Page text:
THE WAY WE DESIGN BUILD AND MANAGE our urban spaces is undergoing a transformation that’s almost unprecedented in scope. We’re reimagining our cities and urban precincts in the face of changing climate, energy and security issues and a growing appreciation for sustainability principles. Individuals and organisations from a broad range of disciplines will need to play a role.
Dr Deo Prasad, the CEO of the CRC for Low Carbon Living (CRCLCL) and a Professor of Sustainable Development at the UNSW Faculty of Built Environment, personifies this multidisciplinary approach. Originally trained as an architect, Prasad obtained a master’s degree in science and program management and completed a PhD in thermal heat transfer in buildings.
The CRCLCL is a $48 million centre, announced in November 2011, of which the Commonwealth contribution is $28 million over seven years. The centre brings together property developers, planners, engineers and policy organisations with Australian researchers with an overarching aim of reducing carbon emissions by 10 megatonnes in the next five years – the equivalent of taking 2.3 million cars off the road each year. The CRCLCL research will bring about $680 million worth of benefits to the Australian economy over 15 years.
“Our focus is on enabling Australian industries and particularly small to medium enterprises to benefit from the new products, technologies, tools and systems. We’re trying to ensure the built environment sector can capture the benefits from going low carbon,” says Prasad.
Malay Dave, a PhD candidate at the CRCLCL and UNSW Australia Built Environment, is researching sustainable prefabricated or modular housing, with an end goal of developing a framework for “whole-systems design”. This approach considers the house as an energy system with interdependent parts, each of which affects the performance of the entire system.
“The need for housing that is both sustainable and affordable is a major issue globally,” he says. “Prefabrication, or off-site construction, offers huge opportunities in delivering environmental sustainability and economic affordability in buildings.”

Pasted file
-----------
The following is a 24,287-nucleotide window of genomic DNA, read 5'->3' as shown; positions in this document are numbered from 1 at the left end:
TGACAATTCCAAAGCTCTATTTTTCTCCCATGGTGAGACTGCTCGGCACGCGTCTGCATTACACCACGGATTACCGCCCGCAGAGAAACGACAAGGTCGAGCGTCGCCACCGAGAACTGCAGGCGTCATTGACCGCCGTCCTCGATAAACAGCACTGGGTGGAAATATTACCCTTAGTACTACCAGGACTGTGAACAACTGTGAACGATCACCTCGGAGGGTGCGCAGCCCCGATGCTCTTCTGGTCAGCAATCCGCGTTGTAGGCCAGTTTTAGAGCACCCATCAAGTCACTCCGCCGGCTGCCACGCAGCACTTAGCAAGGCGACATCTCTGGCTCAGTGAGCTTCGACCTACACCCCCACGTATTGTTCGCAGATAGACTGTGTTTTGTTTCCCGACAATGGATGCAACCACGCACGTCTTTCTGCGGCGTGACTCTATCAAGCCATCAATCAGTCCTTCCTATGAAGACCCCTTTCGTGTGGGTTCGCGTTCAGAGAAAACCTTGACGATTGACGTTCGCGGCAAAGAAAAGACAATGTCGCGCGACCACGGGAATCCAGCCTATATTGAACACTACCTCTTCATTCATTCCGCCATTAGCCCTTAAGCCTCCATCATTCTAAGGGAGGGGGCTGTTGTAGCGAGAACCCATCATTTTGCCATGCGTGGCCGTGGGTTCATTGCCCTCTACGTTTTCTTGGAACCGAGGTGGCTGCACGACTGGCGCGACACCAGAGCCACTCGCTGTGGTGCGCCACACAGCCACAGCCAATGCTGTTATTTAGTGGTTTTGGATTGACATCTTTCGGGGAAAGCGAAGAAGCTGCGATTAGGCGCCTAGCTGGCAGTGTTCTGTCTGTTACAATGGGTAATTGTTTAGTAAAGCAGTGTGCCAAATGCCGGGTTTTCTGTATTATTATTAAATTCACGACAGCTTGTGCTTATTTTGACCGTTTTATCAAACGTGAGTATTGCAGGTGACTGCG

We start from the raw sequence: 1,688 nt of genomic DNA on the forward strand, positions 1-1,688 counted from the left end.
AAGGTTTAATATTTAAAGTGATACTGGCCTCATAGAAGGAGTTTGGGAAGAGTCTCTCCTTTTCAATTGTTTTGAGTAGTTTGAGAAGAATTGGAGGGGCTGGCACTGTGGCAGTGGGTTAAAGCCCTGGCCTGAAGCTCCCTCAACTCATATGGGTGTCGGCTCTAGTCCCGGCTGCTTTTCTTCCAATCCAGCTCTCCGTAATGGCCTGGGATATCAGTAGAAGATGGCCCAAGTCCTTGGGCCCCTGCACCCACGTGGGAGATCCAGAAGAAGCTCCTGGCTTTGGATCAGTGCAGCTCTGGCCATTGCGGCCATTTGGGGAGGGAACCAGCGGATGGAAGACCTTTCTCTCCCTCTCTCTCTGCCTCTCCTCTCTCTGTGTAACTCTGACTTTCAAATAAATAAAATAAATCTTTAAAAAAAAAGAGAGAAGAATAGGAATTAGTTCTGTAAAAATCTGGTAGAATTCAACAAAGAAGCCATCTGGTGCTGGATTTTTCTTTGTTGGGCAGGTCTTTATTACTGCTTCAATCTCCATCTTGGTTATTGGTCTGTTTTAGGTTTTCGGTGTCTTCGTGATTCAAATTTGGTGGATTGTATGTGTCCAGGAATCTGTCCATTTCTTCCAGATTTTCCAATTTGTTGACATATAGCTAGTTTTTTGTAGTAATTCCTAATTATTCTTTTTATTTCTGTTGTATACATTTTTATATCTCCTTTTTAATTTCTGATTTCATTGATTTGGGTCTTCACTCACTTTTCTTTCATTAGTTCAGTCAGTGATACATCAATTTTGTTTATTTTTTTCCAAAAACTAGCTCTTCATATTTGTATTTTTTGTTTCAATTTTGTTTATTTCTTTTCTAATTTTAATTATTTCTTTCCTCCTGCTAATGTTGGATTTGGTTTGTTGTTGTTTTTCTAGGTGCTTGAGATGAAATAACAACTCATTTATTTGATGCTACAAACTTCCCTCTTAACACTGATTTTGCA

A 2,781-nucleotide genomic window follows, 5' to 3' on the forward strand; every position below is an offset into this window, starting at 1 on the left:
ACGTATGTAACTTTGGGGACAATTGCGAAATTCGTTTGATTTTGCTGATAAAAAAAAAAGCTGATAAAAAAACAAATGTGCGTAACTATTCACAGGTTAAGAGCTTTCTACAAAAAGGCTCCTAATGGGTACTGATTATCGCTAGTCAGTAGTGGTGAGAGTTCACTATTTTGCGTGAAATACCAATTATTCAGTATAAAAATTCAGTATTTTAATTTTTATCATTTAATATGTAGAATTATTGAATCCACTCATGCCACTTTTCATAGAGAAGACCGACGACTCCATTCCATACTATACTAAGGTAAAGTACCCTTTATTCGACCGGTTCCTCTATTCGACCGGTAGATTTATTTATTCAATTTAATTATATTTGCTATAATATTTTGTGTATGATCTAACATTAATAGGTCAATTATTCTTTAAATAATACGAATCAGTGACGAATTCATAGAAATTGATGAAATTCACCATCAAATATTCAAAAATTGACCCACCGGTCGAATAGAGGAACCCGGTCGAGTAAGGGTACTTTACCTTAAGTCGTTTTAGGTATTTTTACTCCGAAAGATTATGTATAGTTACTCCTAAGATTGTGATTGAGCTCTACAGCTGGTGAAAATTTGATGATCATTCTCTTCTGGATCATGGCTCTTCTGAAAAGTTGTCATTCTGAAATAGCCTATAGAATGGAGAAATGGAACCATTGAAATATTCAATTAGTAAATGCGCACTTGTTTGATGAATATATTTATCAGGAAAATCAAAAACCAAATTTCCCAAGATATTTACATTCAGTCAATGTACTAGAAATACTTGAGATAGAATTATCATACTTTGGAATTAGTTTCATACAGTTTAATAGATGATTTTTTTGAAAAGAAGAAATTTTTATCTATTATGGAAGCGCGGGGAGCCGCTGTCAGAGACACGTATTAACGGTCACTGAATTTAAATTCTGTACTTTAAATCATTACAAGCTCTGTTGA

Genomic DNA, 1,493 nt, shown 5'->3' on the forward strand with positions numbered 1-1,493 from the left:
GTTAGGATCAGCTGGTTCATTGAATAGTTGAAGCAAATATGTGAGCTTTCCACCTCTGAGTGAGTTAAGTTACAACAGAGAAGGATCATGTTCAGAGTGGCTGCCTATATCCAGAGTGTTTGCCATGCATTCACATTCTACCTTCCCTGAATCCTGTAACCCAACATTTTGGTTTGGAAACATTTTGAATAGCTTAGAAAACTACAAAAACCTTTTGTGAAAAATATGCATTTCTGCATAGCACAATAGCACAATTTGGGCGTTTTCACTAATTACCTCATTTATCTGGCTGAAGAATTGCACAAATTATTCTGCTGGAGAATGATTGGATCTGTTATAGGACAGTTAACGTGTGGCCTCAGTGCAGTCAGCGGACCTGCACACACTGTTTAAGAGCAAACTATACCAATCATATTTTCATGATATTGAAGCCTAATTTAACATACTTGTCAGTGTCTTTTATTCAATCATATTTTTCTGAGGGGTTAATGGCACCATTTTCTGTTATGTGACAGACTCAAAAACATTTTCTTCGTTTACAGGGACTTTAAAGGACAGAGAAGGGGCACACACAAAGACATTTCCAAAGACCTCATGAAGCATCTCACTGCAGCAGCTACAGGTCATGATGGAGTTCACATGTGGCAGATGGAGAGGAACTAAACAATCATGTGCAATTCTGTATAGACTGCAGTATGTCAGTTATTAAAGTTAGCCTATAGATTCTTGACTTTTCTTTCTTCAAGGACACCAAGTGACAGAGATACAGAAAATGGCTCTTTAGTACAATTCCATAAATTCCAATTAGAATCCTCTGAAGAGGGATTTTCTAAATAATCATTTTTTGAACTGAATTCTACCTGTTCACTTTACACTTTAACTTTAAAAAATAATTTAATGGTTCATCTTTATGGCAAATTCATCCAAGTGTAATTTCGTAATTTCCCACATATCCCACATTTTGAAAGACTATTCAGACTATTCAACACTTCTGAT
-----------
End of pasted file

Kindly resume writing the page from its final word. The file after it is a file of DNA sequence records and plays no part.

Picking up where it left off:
Dave has a $95,000 scholarship funded by the CRC, which offers $30,000 per year stipends with a total of 88 scholarships available for the current funding period of seven years.
The CRCLCL is also working in parallel with the CRC for Polymers (CRC-P) to coat building cladding materials such as steel or glass with the next generation of solar cells – enabling light energy capture and distribution throughout a building.
Researchers at the CRC-P are in the process of developing these advanced materials for the next generation of solar cells for which the CRCLCL is investigating large-scale commercial applications (see page 7).
CEO Dr Ian Dagley says the CRC-P has a philosophy of putting postgraduate students on the most groundbreaking projects. “We want them to be doing work of high academic interest using state-of-the-art materials and techniques so they can publish in high-profile international journals,” he says. With two-and-a-half years of funding remaining, the CRC-P has filled all its 11 postgrad scholarships to the value of $1,060,000.
Other projects at the CRCLCL include researching innovative building materials such as concrete with reduced embodied carbon. They are also developing tools and collating data to measure the impact of urban developments in terms of water, waste, energy and materials.
The CRCLCL also collaborates with the CRC for Water Sensitive Cities for this, “developing design ‘charrettes’ [intense design workshops] to ensure development goals for water and carbon aspirations are well-established,” explains Prasad.
The third main CRCLCL research program involves community engagement. “Technology or design in itself won’t fix the problem,” says Prasad. “We need to look at what resonates with communities – why they take up certain initiatives and not others.”